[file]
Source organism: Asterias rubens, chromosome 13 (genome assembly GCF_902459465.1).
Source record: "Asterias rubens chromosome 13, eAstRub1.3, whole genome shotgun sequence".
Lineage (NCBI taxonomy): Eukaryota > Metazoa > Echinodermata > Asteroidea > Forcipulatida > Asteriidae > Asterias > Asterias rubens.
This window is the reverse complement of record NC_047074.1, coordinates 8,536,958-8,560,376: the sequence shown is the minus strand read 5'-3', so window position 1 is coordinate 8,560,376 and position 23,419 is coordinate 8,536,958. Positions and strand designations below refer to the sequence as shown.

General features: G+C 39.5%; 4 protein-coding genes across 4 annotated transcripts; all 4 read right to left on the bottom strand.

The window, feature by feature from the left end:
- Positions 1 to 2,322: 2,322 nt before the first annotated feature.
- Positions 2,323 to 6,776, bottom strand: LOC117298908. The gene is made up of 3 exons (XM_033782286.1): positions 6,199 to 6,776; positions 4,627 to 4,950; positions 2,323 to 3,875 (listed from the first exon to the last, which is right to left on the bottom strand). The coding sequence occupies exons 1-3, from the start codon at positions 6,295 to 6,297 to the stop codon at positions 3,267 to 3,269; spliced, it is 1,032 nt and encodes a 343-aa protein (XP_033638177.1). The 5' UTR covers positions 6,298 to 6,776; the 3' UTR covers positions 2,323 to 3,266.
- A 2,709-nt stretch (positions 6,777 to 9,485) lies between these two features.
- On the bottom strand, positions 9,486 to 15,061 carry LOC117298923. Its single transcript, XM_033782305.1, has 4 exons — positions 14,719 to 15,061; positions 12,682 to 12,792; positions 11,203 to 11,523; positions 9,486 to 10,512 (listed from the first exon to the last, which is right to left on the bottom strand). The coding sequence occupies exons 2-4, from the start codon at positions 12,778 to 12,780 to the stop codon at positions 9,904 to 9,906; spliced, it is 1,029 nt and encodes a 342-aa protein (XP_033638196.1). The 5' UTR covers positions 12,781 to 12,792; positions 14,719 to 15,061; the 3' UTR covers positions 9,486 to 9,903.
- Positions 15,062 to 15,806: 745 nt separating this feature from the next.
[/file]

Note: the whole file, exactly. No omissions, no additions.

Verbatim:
Source organism: Asterias rubens, chromosome 13 (genome assembly GCF_902459465.1).
Source record: "Asterias rubens chromosome 13, eAstRub1.3, whole genome shotgun sequence".
Lineage (NCBI taxonomy): Eukaryota > Metazoa > Echinodermata > Asteroidea > Forcipulatida > Asteriidae > Asterias > Asterias rubens.
This window is the reverse complement of record NC_047074.1, coordinates 8,536,958-8,560,376: the sequence shown is the minus strand read 5'-3', so window position 1 is coordinate 8,560,376 and position 23,419 is coordinate 8,536,958. Positions and strand designations below refer to the sequence as shown.

General features: G+C 39.5%; 4 protein-coding genes across 4 annotated transcripts; all 4 read right to left on the bottom strand.

The window, feature by feature from the left end:
- Positions 1 to 2,322: 2,322 nt before the first annotated feature.
- Positions 2,323 to 6,776, bottom strand: LOC117298908. The gene is made up of 3 exons (XM_033782286.1): positions 6,199 to 6,776; positions 4,627 to 4,950; positions 2,323 to 3,875 (listed from the first exon to the last, which is right to left on the bottom strand). The coding sequence occupies exons 1-3, from the start codon at positions 6,295 to 6,297 to the stop codon at positions 3,267 to 3,269; spliced, it is 1,032 nt and encodes a 343-aa protein (XP_033638177.1). The 5' UTR covers positions 6,298 to 6,776; the 3' UTR covers positions 2,323 to 3,266.
- A 2,709-nt stretch (positions 6,777 to 9,485) lies between these two features.
- On the bottom strand, positions 9,486 to 15,061 carry LOC117298923. Its single transcript, XM_033782305.1, has 4 exons — positions 14,719 to 15,061; positions 12,682 to 12,792; positions 11,203 to 11,523; positions 9,486 to 10,512 (listed from the first exon to the last, which is right to left on the bottom strand). The coding sequence occupies exons 2-4, from the start codon at positions 12,778 to 12,780 to the stop codon at positions 9,904 to 9,906; spliced, it is 1,029 nt and encodes a 342-aa protein (XP_033638196.1). The 5' UTR covers positions 12,781 to 12,792; positions 14,719 to 15,061; the 3' UTR covers positions 9,486 to 9,903.
- Positions 15,062 to 15,806: 745 nt separating this feature from the next.